The law of opposites. It’s the eternal law that we love to hate. Health and sickness. Virtue and vice. Light and darkness. Pleasure and pain. Victory and defeat. War and peace. Why can’t life just be full of happiness and ease without so many sorrows and difficulties along the way? And why does every worthwhile endeavor seem to spawn so much opposition?
We wish we could somehow magically make all of mortality’s madness disappear. We dream of Utopia — problem-free families, marital bliss, carefree jobs, money growing on trees, instantaneous knowledge and even universal political consensus. But our fantasies notwithstanding, the law of opposites, like the law of gravity, is here to stay.
Jay Ritchie was my seventh-grade government teacher when the growth control ordinance was still in its infancy and corporal punishment was still the norm. Mr. Ritchie was a tall, imposing ex-Marine with an abrasive in-your-face teaching style. He seemed to enjoy embarrassing us in front of our peers with epic research projects culminating in scathing critiques of our spotlight solo presentations.
To be honest, Mr. Ritchie scared me spitless. And “loathing” is too kind of a word for the way I felt about his intimidation tactics. But over the last half-dozen years before he recently passed away, I came to see Jay Ritchie in a very different light, a proud military vet and true patriot to be sure, but also a fun-loving, affable and kind-hearted volunteer who spent dozens of hours serving nonprofits like the Republican Women’s Club and the Retired Teachers Association.
Perhaps age mellowed him. Or, more likely, the lens of time and experience gave me a new perspective on the man he really was. Two months ago I actually found myself thanking him for putting a shy 12-year-old like me through the refiner’s fire, helping me confront the perpetual law of opposites by forcing me to do hard things that at the time I didn’t know I was capable of.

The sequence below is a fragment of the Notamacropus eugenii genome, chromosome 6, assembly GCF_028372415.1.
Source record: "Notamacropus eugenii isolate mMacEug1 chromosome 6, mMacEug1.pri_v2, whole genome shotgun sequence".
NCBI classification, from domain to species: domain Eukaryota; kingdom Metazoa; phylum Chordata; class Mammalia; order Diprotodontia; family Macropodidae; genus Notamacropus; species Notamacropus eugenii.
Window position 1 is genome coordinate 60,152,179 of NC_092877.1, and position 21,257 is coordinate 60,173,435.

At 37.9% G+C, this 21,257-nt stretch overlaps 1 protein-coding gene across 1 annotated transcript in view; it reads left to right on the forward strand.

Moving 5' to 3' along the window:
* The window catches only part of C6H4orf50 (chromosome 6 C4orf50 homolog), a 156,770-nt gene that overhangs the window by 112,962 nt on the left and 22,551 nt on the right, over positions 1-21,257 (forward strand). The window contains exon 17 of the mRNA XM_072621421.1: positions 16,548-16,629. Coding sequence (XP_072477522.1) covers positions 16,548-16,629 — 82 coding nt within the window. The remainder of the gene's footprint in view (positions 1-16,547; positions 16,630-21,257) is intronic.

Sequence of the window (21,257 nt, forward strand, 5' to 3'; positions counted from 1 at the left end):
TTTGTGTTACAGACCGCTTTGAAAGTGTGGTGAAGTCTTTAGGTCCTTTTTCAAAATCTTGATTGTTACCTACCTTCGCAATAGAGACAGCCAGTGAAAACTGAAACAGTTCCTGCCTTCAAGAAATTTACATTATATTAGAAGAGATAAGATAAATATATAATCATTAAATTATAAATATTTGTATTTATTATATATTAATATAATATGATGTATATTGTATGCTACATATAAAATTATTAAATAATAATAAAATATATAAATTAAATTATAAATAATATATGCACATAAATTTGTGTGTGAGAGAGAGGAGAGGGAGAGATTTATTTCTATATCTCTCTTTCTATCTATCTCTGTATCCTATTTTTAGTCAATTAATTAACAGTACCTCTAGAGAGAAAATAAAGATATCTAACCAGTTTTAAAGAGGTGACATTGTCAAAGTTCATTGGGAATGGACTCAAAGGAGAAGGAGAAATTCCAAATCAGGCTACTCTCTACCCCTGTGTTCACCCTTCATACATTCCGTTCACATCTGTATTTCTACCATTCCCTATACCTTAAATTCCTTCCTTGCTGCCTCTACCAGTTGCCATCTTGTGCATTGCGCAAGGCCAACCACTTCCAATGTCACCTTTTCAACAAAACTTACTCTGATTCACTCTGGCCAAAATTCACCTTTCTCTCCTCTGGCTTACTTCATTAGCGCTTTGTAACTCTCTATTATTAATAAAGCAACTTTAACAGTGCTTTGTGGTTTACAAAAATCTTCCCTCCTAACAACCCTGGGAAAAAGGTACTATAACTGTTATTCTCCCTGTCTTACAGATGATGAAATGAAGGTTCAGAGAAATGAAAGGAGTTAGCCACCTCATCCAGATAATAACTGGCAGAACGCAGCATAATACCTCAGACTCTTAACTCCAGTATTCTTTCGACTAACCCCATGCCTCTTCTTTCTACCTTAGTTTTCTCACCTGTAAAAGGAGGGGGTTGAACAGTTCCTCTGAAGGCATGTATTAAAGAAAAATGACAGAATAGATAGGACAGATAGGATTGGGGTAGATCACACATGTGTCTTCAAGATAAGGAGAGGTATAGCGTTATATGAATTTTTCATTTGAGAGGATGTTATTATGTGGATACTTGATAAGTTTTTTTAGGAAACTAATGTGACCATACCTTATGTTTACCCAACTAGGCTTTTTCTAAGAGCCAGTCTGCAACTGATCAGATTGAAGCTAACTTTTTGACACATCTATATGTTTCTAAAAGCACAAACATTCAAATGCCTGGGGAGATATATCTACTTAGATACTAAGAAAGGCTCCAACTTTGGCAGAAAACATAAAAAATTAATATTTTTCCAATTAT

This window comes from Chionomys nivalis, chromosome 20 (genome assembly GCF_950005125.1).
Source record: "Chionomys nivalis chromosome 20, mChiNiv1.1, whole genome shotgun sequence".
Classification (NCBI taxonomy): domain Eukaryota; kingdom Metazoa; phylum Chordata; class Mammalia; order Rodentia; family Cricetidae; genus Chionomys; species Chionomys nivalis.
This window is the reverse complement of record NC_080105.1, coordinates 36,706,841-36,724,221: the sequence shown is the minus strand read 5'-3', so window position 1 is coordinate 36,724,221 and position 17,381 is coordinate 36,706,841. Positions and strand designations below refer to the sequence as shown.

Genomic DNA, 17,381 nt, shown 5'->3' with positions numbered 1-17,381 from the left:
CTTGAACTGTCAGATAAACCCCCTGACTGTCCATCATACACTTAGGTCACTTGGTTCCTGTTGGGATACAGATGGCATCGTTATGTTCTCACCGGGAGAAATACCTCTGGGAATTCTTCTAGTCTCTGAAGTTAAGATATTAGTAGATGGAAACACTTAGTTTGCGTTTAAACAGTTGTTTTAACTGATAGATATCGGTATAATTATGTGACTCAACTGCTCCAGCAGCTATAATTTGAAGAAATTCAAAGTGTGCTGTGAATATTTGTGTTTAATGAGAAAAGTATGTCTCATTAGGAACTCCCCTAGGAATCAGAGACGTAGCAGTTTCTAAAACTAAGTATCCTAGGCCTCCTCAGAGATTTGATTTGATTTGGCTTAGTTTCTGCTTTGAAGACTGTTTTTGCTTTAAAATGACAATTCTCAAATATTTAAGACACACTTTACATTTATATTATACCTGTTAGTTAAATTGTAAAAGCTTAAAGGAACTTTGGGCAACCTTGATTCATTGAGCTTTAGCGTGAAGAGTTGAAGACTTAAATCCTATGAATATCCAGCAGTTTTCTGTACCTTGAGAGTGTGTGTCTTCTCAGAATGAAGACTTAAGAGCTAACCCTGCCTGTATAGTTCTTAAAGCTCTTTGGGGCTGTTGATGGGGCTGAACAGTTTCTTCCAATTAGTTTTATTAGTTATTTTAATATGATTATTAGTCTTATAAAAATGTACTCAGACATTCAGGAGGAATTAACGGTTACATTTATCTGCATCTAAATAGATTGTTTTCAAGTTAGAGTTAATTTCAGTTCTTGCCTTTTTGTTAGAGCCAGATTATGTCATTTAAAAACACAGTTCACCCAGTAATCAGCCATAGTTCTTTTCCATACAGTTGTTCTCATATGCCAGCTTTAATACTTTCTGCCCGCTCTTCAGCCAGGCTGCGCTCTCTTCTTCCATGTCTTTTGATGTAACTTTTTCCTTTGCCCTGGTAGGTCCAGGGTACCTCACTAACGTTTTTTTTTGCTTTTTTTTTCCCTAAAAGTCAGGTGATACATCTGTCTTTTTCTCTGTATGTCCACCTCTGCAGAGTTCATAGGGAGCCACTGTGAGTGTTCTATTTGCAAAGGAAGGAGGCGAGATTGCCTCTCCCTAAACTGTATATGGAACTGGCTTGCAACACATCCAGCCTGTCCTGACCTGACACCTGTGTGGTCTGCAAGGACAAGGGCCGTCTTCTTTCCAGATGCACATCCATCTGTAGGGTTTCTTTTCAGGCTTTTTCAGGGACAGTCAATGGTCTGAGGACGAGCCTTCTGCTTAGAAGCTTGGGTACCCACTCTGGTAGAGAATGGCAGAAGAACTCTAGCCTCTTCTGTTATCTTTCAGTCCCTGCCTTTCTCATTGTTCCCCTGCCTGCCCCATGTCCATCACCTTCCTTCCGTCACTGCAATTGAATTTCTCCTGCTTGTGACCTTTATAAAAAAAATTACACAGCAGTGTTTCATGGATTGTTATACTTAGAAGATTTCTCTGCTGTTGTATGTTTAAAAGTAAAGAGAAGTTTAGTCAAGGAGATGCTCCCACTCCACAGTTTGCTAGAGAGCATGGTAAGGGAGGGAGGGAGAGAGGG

In a small way, that furnace of affliction burned off some of the dross that might have prevented me from pursuing the 24-carat life that all of us dream of and hope for.
Another 12-year-old, our beloved Michael Manteris, recently succumbed to leukemia. It would be tempting to conclude that he and his family “lost” their battle with cancer. But that would be extremely shortsighted. Losing isn’t in the Manteris family’s vocabulary. It’s never defined them, and it’s not what they’re about.
Did they know that Michael’s odds were long ones? Of course. Did Michael suffer along the way? Yes, he did. Does it hurt that he’s no longer with us? Absolutely, more than words can express. But Michael and his family did something for our community that nobody else had the power to do.
They understood the law of opposites and used it to turn lemons into lemonade. They helped launch bone marrow drives that have the capacity to help thousands of cancer victims. They heightened public awareness through media campaigns, nonprofit activism and local events. And most of all, they brought our community together in unity, prayer, faith and an unprecedented outpouring of love. They reminded us that we’re all God’s children in need of brotherly and sisterly kindness. And that “no man is an island,” as John Donne penned.
Rather, we’re all part of the main continent, in it together, and consequently everyone’s suffering or death, like every grain of sand washed out to sea, diminishes us.
I don’t know all the reasons why we need to taste the bitter to truly appreciate the sweet. Or why we have to start going blind before we stop taking our sight for granted. We wish it were otherwise. But it’s not. Murphy’s law, the law of opposites, or whatever you want to call their many variations and corollaries are alive and well, never sleeping, constantly at work in our lives.
Boulder City politics isn’t immune either. As mayor, I sometimes wish it were otherwise. But it’s not. There is, and always will be, opposition to the many good things that we as a community are trying to accomplish. In fact, it seems that misinformation, negative propaganda, venom-spewing incivility, obstructionism, predatory tactics and other forms of opposition always rise in direct proportion to the amount of good that the community as a whole is trying to accomplish. Opposition always counterbalances the number of healthy, productive steps we take in positive directions.
But that shouldn’t really surprise us. It’s just a manifestation of the law of opposites hard at work. Rest assured, though, that like the song from “Chitty Chitty Bang Bang” guarantees, “up from the ashes, grow the roses of success!” It’s always been that way. And it will ever be so.
Rod Woodbury is mayor of Boulder City. He has been serving on the City Council since 2011 and is the president and managing shareholder of his law firm, Woodbury Law.